Friday, October 31, 2008
Here are a couple more photos of the now-famous "dinosaur dance floor" in northern Arizona. The top photo/drawing shows a rare imprint of a dinosaur tail dragged across the sand.
The lower one shows the extent of the footprint site in the Navajo Sandstone near Coyote Buttes.
[Credit, Winston Seiler, Univ. of Utah]
Update 7pm: Popular Science posted a gallery of 10 photos of the track site and the local scenery, including an index map.
Thursday, October 30, 2008
Jack Caldwell writes one of the more provocative blogs about mining, "I Think Mining." He has a new post today entitled "No prayers for Arizona copper mining" that was triggered by a blog on prayerbeacon, about things Christians should pray for regarding the upcoming election. Each day focuses on a different state and Arizona's turn is up, with a set of Prayer Points targeted to us.
Jack suggests we add the following Prayer Points for Arizona:
*Declare that mining is good for the economy of the state.
*Declare that the leaders of Arizona develop the mining resources of the state wisely and responsibly.
*Declare that less government, fewer Wal-Marts, and more mines and similar may help God help the economy of the state of Arizona.
You should read all of Jack's column. It's probably not what you expect.
Rumors out of India say that Sterlite Industries has reduced its offer to buy Tucson-based Asarco from $2.6 billion to $2.1 billion. Last week Sterlite parent corporation Vedanta Resources said the original bid was over-valued in today's market of falling commodity prices, particularly copper, which has dropped by more than half from its peak.
The UA's Phoenix Mars Lander went in to safe mode yesterday due to a low-power fault brought on by dropping temperatures (a high of -50F to a low of -141F) and a dust storm that reduced sunlight to the solar panels.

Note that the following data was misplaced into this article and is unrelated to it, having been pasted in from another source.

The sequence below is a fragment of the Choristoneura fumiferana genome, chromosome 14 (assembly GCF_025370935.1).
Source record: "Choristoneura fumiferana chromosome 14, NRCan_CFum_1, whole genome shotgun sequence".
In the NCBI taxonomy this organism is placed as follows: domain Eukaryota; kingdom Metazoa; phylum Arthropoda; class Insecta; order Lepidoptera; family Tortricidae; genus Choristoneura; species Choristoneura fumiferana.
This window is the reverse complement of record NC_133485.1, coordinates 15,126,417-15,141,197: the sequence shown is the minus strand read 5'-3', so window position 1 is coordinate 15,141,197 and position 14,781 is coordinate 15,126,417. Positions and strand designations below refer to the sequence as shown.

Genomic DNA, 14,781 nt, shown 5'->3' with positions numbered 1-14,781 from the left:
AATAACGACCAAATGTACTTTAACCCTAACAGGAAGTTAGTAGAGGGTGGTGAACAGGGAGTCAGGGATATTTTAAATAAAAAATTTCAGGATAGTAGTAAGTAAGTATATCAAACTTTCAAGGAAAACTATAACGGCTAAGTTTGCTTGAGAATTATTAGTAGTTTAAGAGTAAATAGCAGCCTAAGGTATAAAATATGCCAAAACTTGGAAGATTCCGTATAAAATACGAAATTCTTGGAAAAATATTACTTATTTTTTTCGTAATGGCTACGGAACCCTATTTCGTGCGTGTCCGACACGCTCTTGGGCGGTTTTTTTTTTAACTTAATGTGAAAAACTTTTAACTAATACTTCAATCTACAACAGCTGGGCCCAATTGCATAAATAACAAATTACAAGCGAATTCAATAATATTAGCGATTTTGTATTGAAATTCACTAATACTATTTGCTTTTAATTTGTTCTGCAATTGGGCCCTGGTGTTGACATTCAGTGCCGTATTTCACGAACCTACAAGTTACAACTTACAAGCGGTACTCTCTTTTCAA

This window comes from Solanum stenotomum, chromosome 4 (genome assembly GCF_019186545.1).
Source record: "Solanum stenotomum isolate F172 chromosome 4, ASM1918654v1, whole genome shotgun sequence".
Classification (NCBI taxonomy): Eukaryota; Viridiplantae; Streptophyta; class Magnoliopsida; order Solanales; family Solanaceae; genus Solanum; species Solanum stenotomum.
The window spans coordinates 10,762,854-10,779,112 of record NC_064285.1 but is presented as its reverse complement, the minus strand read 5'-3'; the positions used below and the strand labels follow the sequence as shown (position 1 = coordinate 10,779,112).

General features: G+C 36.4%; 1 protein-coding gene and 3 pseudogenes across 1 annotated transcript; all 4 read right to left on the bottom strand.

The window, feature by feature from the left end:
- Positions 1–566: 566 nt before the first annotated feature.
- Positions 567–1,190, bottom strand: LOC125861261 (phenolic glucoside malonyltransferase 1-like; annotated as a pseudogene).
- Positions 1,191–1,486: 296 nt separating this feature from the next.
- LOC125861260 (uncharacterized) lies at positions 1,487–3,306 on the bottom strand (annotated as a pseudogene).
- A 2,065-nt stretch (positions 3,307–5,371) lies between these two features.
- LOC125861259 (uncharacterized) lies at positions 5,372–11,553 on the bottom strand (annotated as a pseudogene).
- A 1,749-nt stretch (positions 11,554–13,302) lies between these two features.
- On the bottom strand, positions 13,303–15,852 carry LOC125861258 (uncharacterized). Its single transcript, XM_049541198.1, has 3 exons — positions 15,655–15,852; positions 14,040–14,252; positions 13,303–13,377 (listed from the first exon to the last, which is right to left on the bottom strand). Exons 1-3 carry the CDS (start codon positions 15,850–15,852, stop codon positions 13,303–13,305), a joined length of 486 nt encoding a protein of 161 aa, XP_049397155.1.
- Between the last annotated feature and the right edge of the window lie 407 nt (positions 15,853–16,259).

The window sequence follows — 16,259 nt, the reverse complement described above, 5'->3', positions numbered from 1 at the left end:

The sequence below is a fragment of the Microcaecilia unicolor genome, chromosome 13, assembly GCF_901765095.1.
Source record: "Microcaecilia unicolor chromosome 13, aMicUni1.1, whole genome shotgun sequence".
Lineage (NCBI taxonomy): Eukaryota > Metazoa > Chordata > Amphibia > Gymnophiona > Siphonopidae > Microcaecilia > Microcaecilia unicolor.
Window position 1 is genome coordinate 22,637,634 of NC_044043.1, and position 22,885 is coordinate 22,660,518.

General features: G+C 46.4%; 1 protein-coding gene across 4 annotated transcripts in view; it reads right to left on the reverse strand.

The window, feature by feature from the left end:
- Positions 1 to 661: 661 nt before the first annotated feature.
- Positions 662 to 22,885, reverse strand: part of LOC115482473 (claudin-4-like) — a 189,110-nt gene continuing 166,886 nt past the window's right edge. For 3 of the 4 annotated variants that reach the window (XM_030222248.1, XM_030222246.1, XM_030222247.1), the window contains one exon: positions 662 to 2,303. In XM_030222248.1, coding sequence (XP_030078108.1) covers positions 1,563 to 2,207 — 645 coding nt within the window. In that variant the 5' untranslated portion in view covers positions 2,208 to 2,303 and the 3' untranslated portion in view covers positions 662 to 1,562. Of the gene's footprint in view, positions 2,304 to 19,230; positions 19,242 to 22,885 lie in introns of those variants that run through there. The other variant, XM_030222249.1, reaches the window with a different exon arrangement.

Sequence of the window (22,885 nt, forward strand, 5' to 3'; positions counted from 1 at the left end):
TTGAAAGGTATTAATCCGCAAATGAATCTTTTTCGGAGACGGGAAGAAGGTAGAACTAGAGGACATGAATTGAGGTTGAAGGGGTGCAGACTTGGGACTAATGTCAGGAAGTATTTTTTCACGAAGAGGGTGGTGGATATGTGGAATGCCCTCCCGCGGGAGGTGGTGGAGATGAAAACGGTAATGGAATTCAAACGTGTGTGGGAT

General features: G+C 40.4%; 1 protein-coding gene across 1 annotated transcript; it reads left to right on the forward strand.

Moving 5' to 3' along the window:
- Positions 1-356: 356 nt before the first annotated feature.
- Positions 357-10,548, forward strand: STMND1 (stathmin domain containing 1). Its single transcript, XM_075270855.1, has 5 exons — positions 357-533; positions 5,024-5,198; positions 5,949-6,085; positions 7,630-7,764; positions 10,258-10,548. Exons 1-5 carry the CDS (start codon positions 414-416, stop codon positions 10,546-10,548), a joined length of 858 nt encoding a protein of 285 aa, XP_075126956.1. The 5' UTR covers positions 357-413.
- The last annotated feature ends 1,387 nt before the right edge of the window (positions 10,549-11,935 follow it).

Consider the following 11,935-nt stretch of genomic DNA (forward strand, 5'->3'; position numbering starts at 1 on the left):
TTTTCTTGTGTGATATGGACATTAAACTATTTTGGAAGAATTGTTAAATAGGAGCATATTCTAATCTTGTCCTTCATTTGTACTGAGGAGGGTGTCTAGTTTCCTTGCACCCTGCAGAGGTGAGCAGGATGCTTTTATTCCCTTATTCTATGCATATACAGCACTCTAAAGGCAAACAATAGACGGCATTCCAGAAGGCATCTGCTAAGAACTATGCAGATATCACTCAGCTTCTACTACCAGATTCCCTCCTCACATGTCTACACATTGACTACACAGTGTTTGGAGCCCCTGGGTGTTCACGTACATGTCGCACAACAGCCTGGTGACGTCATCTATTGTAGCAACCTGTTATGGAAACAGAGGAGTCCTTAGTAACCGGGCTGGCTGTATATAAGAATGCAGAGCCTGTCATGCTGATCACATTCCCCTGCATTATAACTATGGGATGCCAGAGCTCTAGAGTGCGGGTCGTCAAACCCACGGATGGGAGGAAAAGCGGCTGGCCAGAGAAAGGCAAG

Engineers got the system recharging one of the batteries later, but they shut down two heaters and turned off other power users to keep some of the craft's instruments and systems alive.
[right, artist Colby Waste's rendition of the Lander as winter arrives. Credit JPL-UA]
Wednesday, October 29, 2008
News of a documentary tv series on Denver mayor and former geologist John Hickenlooper [right] got me thinking about other prominent politicians who are geologists or at least have degrees in geology.
Hickenlooper got his degree from Weslayan University and worked as a geologist with Amoco in Denver before opening the wonderful Wynkoop Brewery in LoDo (a mandatory stop every time I'm in Denver) that was key to transforming that part of the city. He was elected mayor in 2003 in a nonpartisan race.
General and former Secretary of State Colin Powell [second from right] received a bachelor's degree in geology from City College of New York, attaining a "C" average, according to his 2006 graduation address at Marymount University. [source - Wikipedia]
Former Arizona governor and Secretary of Interior under Bill Clinton, Bruce Babbitt [second from] graduated from the University of Notre Dame and attended Newcastle University in England on a Marshall Scholarship. He ran unsuccessfully for the Democratic nomination for president in 1988.
According to wikipedia, Chinese Premier Wen Jiabao [left] graduated from the specialty of geological structure of Beijing Institution of Geology. Having studied geomechanics in Beijing, he began his career in the Gansu geology bureau; from 1968-1978, he presided over the Geomechanics Survey Team under the Gansu Provincial Geological Bureau and head of its political section, rising as chief of the Gansu Provincial Geological Bureau and later as Vice-minister of Geology and Mineral Resources.